Cynthia Spencer Hospice has urged the Northampton community to start a conversation about death with a friend or relative to mark Dying Matters Awareness Week (6th-12th May).

Every year, people across the country use Dying Matters Awareness Week as a moment to encourage everyone to talk in whatever way works for them.

Palliative Care Nurse Specialist Amanda Taylor said: “I think it is important on every level for the whole of the population to talk about death and dying, from teenagers to older adults. You need to talk about this because you never know what the future holds.

“I’ve been in situations in my nursing career where someone has suddenly died or can’t speak for themselves, and their family are left to make decisions on their behalf – I’ve seen families break over this. Everyone is coming from a good place and think they are representing a parent the best but then they argue at a time when they don’t need additional stress and upset.

“If you have conversations early on it becomes part of your family language and if a crisis does come about you don’t have the added burden of making these decisions.”

Cynthia Spencer Hospice recommend everyone completes an Advanced Care Plan in order to provide clear instructions in the event of your death, or if you’re unable to speak for yourself.

An Advanced Care Plan offers people the opportunity to plan their future care and support, including medical treatment, while they have the capacity to do so.

In the plan you can clearly state your individual preferences for care, any treatment refusal plan, lasting power of attorney and funeral wishes.

“An Advanced Care Plan is a great place to start,” says Amanda. “The first section details your wishes and preferences; the second section looks at treatment refusal such as DNAR (do not attempt resuscitation) and the final section is lasting power of attorney. The Northamptonshire plan also includes a fourth section to detail funeral wishes.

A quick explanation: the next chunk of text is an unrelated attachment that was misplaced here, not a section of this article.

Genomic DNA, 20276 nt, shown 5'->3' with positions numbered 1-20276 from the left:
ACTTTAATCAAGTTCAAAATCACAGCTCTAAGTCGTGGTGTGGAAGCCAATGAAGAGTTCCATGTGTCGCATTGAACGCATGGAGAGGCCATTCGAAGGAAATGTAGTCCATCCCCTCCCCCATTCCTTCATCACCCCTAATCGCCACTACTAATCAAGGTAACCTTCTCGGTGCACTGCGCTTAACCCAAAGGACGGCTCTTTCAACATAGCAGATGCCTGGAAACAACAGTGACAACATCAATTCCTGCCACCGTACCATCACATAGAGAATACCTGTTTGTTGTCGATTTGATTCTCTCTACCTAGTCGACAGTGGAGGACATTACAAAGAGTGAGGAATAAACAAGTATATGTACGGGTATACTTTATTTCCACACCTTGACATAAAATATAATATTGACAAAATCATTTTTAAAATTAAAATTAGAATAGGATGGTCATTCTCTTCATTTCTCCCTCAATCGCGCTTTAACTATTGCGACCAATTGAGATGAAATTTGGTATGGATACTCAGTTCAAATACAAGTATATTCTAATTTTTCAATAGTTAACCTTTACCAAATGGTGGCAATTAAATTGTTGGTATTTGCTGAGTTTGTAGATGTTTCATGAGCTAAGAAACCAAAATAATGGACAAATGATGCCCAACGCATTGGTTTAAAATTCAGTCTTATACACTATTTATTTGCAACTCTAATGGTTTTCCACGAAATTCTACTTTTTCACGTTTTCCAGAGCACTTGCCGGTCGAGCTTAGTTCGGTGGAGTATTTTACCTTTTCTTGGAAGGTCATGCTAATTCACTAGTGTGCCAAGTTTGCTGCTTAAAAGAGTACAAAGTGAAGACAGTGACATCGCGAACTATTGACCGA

“The Advanced Care plan outlines little things that make a big difference, and they are so doable. For example, I looked after a policeman who had always been very smartly dressed and he was clear in his Advanced Care Plan that he would like to have a shave every day. Another patient, a solicitor suddenly became afraid of the dark and requested a nightlight on all the time.

“This is the last gift you can give to your family. An Advanced Care Plan gives them clear instructions and the peace of mind that they are following your wishes.”

Amanda, who has been a registered nurse since 1991, now works as an End-of-Life Care Practice Development Team Leader at Cynthia Spencer Hospice.

The hospice provides information on their website on how to start conversations about death and dying sensitively.

Amanda added: “Sometimes a life event triggers a conversation, for example if a family member moves to a care home or if someone is diagnosed with a life limiting illness. However, everyone should be having these discussions. If someone mentions a song they’d like at their funeral, let’s talk about that in greater detail. It is easy to say I don’t need to, there’s nothing wrong with me now, but it’s always too soon until it’s too late.”

To find out more about how to talk about death and how to make an Advanced Care Plan, visit